The center of the Internet has moved South. Carter Horney of Forward Concepts has just published a Global 4G analysis with a detailed geographical breakdown. His projection for 2018 is 315M smartphone Internet users in India and 317M Africans connected. The U.S. population is 315M, some of them under 4 years old and not connecting to the net. His estimate is close to the 300M in 2017 I projected with Cisco's help http://bit.ly/Africa300M last year.
These estimates are very rough but the trend is clear. Both India and Africa have over a billion people. $50 smartphones are affordable to hundreds of millions more than are connected today. Carlos Slim told me two years ago that $50 smartphones will connect two billion more people. He's proving right.
In China, the U.S. or most countries in Europe, you can ask 3 or 4 big telcos and get a reasonable approximation. That's impossible in India or Africa. Many phones have two SIMs as people switch between carriers for cheaper rates. The carriers to impress investors use optimistic estimates, carrying on the books "subscribers" who had left months before for a competitor. There are 54 countries in Africa, some with good statistics and some without. Last year, I saw estimates from reputable sources of the total phones in Africa as low as 300-400M and as high as 700M. What is clear is that growth is remarkable, one of the great communications stories of our day.
Forward Concepts under Will Strauss has earned my respect. I'm comfortable using their estimates, especially because they are compatible with other sources including Cisco. Horney writes:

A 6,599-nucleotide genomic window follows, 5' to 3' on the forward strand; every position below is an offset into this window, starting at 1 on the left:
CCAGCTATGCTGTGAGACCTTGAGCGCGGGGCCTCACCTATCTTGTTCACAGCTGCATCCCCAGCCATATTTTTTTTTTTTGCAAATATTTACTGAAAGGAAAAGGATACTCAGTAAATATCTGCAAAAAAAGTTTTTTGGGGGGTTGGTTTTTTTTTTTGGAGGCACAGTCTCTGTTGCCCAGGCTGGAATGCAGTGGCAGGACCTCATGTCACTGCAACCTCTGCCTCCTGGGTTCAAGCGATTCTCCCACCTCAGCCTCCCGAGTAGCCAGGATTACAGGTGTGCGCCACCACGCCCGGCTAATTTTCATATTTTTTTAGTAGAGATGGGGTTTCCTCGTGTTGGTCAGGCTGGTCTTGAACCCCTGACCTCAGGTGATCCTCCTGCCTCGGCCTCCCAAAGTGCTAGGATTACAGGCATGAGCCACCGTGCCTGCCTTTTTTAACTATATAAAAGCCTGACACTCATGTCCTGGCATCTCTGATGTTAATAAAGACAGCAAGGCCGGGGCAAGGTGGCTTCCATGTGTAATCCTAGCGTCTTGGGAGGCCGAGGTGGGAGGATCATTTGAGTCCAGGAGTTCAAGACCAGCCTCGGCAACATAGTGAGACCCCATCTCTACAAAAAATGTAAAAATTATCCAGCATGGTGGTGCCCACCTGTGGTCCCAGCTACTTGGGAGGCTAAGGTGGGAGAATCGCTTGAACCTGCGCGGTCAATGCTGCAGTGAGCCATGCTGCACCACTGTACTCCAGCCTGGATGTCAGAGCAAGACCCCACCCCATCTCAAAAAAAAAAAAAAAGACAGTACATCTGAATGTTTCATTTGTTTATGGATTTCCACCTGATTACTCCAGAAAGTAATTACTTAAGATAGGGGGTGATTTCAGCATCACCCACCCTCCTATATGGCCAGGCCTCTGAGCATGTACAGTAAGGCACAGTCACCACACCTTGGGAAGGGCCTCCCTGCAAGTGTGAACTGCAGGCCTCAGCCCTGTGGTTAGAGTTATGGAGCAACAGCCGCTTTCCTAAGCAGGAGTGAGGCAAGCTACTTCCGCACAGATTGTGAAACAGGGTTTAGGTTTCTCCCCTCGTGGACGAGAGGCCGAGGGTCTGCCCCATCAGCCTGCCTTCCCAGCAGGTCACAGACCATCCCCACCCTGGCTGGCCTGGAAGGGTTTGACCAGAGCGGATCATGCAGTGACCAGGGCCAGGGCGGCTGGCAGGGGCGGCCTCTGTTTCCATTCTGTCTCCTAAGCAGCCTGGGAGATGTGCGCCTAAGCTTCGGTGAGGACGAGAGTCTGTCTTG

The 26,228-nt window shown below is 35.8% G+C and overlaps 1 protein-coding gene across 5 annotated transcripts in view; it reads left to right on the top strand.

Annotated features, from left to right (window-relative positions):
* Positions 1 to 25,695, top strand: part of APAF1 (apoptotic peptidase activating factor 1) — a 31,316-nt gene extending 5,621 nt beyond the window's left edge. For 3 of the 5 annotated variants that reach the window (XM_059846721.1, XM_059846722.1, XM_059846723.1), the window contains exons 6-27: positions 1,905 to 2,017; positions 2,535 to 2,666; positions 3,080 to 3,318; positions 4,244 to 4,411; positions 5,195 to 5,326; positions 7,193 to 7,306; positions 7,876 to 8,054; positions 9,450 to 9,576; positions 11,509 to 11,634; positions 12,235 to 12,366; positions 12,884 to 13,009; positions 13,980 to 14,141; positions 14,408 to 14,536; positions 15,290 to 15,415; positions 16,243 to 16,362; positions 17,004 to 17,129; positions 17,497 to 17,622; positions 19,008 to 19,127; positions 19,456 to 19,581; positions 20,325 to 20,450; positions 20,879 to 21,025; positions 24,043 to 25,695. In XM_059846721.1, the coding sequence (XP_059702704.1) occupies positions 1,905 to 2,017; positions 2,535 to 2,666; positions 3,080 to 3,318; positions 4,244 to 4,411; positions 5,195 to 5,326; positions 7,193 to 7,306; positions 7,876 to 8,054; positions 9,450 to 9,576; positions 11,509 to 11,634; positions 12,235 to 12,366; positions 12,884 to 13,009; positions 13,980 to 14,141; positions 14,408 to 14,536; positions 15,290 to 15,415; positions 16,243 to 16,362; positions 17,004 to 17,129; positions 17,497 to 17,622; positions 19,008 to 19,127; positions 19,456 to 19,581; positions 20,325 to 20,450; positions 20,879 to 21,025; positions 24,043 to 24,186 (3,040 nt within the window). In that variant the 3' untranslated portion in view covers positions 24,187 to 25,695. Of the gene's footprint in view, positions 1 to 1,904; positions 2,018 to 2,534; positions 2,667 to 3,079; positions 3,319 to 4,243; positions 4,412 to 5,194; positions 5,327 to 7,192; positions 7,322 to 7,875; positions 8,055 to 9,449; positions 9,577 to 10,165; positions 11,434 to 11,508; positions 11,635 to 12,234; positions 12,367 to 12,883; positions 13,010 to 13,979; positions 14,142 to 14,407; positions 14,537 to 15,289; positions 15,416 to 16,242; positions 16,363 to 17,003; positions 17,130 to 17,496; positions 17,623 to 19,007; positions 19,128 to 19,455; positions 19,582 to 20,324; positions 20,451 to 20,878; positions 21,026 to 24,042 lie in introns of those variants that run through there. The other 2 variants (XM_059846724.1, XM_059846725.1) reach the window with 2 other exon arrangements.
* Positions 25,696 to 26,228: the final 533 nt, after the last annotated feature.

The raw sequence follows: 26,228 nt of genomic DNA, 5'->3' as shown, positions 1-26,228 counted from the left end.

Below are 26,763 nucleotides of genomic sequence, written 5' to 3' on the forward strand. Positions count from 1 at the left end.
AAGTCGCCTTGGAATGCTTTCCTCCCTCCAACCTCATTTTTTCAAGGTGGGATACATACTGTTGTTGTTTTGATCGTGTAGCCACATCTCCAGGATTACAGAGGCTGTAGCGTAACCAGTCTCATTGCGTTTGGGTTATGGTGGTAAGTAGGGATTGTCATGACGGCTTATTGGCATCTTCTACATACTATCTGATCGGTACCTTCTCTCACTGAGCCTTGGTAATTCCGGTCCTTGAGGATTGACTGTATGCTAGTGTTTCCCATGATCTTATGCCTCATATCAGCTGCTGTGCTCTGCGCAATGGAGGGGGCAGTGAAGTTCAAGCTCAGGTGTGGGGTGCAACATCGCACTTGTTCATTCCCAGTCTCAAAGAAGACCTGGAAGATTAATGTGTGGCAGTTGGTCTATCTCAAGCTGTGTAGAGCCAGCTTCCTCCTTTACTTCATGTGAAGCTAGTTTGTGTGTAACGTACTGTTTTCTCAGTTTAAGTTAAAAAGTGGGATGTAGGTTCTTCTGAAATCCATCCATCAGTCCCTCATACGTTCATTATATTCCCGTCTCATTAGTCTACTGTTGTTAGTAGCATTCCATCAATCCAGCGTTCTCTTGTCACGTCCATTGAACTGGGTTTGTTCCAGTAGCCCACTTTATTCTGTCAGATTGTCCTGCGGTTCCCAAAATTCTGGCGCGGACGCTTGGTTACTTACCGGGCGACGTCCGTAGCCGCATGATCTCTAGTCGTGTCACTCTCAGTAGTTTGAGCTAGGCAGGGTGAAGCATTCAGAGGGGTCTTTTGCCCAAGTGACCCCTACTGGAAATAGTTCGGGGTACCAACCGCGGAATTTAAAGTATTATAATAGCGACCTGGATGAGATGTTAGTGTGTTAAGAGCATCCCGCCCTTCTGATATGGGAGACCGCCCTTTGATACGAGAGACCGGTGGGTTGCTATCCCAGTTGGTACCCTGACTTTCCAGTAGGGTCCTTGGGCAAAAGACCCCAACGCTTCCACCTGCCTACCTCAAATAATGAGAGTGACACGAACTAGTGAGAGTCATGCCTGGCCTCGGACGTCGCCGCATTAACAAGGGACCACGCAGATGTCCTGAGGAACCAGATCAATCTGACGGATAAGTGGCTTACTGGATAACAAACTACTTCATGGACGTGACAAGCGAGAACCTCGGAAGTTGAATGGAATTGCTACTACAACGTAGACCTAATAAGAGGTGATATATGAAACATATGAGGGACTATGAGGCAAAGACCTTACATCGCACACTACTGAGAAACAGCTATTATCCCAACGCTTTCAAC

"The smartphone growth in Africa has accelerated from 1.2 mn in 2008 to 99.4 mn in 2014, initially driven by the wealthier post-paid South Africa population.The growth forward is in emerging markets such as Nigeria and Kenya.
In India the cumulative installed base of Smartphones (2G, 3G and 6 mn 4G), without retirements, grew from 6.5M in 2008 to 145M in 2014 with 55M 3G data subscribers. In 2014 80.1 million smartphones were shipped with about one-half signing up for a data service. We estimate there will be 346 million smartphone owners in 2016 with 178 million using the internet services. We estimate there will be 315 million 3G subscribers by 2018 with an installed base of smartphone owners at 443 million."
Without many copper lines, Africa needs as much capacity as possible on wireless. Rwanda has more advanced spectrum policy than the U.S. or Europe. Many of the African regulators have advanced technical degrees, unlike the Americans.
After I wrote that, I discovered an Ovum estimate that is much higher. Ovum is reputable but I'm more comfortable with the lower estimate above. Primary data is often lacking. Here's what Ovum writes